When their relationship turns sour, a couple undergoes a procedure to have each other erased from their memories. But it is only through the process of loss that they discover what they had to begin with.
Paul Scheer sheds some light on The Room, lets us in on a secret in The Disaster Artist, and answers your questions. Plus, we explore the origins of midnight movies and take a look at IMDb's Top 10 Stars of 2017.
Mathilda, a 12-year-old girl, is reluctantly taken in by Léon, a professional assassin, after her family is murdered. Léon and Mathilda form an unusual relationship, as she becomes his protégée and learns the assassin's trade.
A man, Joel Barish, heartbroken that his girlfriend Clementine underwent a procedure to erase him from her memory, decides to do the same. However, as he watches his memories of her fade away, he realizes that he still loves her, and may be too late to correct his mistake. Written by
In the DVD extra "A look inside Eternal Sunshine of the Spotless Mind", Kate Winslet is on-set at a beach talking to the camera next to Michel Gondry. He is wearing headphones and possibly cannot hear what she is saying. She says, "I'm telling my Director that he's irreplaceable. What would I do without my little frog?" See more »
Many of the continuity errors listed here may well be deliberate. In the DVD extras, the movie makers explain that they played with the continuity to underline the struggle between the doctor and technicians trying to erase the memories and Joel trying to hold on to them. See more »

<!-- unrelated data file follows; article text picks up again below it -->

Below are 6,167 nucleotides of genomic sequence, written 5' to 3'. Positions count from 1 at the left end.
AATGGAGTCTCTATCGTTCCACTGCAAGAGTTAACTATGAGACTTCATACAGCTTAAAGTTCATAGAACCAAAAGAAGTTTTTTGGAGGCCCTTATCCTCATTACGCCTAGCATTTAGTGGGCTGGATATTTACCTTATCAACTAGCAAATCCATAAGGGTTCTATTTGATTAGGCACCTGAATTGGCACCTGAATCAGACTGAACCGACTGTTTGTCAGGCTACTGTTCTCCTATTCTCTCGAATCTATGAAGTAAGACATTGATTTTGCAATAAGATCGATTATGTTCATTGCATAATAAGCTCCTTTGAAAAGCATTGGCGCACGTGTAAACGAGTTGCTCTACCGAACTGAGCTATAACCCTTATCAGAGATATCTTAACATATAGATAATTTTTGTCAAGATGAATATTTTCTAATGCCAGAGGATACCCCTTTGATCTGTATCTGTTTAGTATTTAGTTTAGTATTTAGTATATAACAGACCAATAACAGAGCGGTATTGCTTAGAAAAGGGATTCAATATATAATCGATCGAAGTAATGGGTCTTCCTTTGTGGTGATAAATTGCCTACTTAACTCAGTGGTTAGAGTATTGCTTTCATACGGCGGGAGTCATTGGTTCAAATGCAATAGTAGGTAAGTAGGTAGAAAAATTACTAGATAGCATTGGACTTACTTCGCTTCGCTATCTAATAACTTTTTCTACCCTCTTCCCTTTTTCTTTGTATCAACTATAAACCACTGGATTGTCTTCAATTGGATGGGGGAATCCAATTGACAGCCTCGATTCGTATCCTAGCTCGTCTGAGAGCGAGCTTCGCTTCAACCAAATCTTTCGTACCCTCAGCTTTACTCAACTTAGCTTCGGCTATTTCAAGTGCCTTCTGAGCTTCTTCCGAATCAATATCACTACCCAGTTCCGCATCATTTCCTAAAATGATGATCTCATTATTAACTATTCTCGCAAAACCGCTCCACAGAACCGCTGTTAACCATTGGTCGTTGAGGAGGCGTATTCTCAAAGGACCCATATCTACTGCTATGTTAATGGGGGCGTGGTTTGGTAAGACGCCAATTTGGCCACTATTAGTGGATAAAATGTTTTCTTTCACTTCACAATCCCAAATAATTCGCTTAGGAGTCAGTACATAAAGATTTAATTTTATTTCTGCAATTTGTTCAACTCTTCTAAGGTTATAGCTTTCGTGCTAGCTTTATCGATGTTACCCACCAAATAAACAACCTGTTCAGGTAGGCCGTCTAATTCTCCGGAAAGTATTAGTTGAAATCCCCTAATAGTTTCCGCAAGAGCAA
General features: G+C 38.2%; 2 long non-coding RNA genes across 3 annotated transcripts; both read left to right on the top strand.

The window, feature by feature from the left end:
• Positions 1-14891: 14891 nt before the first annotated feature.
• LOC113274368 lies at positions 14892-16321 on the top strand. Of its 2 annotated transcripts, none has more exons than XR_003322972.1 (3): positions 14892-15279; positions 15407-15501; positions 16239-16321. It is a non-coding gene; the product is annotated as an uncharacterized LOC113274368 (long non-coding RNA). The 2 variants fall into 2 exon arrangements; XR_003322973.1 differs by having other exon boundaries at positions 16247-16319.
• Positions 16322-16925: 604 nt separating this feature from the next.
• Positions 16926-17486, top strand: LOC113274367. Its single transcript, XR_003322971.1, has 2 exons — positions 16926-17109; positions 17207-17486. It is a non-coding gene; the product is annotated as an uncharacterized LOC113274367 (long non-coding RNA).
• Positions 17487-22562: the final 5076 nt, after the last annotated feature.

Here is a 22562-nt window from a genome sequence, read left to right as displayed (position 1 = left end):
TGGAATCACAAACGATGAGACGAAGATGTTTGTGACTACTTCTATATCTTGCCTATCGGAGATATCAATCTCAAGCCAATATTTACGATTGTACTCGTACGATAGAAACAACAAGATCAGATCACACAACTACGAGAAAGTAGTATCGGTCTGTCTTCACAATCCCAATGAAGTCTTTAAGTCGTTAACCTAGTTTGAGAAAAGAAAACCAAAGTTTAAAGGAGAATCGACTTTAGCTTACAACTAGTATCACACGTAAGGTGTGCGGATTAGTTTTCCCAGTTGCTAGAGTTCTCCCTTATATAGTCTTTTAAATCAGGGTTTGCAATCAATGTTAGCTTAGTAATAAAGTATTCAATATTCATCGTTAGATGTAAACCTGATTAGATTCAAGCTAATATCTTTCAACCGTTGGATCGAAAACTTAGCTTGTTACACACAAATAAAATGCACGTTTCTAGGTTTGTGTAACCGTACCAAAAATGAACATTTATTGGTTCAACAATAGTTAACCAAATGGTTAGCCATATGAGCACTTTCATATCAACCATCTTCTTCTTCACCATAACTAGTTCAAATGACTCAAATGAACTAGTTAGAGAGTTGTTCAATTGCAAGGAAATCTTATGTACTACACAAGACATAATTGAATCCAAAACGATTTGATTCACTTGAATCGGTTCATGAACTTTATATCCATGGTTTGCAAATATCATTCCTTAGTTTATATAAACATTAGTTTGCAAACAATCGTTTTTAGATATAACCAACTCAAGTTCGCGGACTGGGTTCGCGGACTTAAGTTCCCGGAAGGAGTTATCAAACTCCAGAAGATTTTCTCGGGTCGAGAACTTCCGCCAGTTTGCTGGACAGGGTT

random thoughts for Valentine's day, 2004. Today is a holiday invented by greeting card companies to make people feel like crap.
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The opening credits don't begin until about twenty minutes into the film and after much action and plot. See more »
If you can relate to the underlying theme of love longed for, love given and received, and love lost, this is a great film. If you have come to understand that acceptance can -sometimes- be a great thing and not a compromise or a 'settle for' - this is a moving film.
As crazy and almost surreal as elements of this film are, it somehow remains honest and real. That seems like a contradiction... life is contradictory, isn't it?
Carrey and Winslet both turn in superb performances, as do the supporting cast. An incredible film that most of the people who 'get it' will love - but I suspect there will be more than a small percentage who won't understand it or can't relate to it and they will (understandably) dislike it.
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